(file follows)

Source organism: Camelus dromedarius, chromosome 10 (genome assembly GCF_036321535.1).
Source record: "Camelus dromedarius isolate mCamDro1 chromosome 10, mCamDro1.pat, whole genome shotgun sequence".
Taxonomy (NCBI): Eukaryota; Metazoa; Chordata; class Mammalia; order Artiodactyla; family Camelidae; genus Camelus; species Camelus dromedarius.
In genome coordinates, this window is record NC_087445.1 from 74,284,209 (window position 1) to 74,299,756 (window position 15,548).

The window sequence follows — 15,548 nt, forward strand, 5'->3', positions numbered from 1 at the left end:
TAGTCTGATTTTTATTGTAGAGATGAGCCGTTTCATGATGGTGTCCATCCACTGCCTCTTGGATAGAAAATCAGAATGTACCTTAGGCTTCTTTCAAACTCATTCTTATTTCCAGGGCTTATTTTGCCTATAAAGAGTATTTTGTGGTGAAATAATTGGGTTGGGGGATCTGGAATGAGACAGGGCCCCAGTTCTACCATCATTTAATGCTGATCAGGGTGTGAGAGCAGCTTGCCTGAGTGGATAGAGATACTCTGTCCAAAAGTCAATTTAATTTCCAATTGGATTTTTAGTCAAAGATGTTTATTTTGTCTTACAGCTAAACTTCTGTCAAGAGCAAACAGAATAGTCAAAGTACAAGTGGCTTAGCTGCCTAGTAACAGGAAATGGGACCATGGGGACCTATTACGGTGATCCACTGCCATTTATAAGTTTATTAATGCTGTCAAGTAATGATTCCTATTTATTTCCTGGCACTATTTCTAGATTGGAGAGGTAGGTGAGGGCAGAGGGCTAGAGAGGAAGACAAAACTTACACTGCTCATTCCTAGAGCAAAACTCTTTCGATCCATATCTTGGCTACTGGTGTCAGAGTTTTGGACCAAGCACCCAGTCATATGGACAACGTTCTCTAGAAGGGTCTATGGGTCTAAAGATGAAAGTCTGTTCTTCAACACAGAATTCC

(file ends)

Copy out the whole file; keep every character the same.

Source organism: Camelus dromedarius, chromosome 10 (genome assembly GCF_036321535.1).
Source record: "Camelus dromedarius isolate mCamDro1 chromosome 10, mCamDro1.pat, whole genome shotgun sequence".
Taxonomy (NCBI): Eukaryota; Metazoa; Chordata; class Mammalia; order Artiodactyla; family Camelidae; genus Camelus; species Camelus dromedarius.
In genome coordinates, this window is record NC_087445.1 from 74,284,209 (window position 1) to 74,299,756 (window position 15,548).

The window sequence follows — 15,548 nt, forward strand, 5'->3', positions numbered from 1 at the left end:
TAGTCTGATTTTTATTGTAGAGATGAGCCGTTTCATGATGGTGTCCATCCACTGCCTCTTGGATAGAAAATCAGAATGTACCTTAGGCTTCTTTCAAACTCATTCTTATTTCCAGGGCTTATTTTGCCTATAAAGAGTATTTTGTGGTGAAATAATTGGGTTGGGGGATCTGGAATGAGACAGGGCCCCAGTTCTACCATCATTTAATGCTGATCAGGGTGTGAGAGCAGCTTGCCTGAGTGGATAGAGATACTCTGTCCAAAAGTCAATTTAATTTCCAATTGGATTTTTAGTCAAAGATGTTTATTTTGTCTTACAGCTAAACTTCTGTCAAGAGCAAACAGAATAGTCAAAGTACAAGTGGCTTAGCTGCCTAGTAACAGGAAATGGGACCATGGGGACCTATTACGGTGATCCACTGCCATTTATAAGTTTATTAATGCTGTCAAGTAATGATTCCTATTTATTTCCTGGCACTATTTCTAGATTGGAGAGGTAGGTGAGGGCAGAGGGCTAGAGAGGAAGACAAAACTTACACTGCTCATTCCTAGAGCAAAACTCTTTCGATCCATATCTTGGCTACTGGTGTCAGAGTTTTGGACCAAGCACCCAGTCATATGGACAACGTTCTCTAGAAGGGTCTATGGGTCTAAAGATGAAAGTCTGTTCTTCAACACAGAATTCC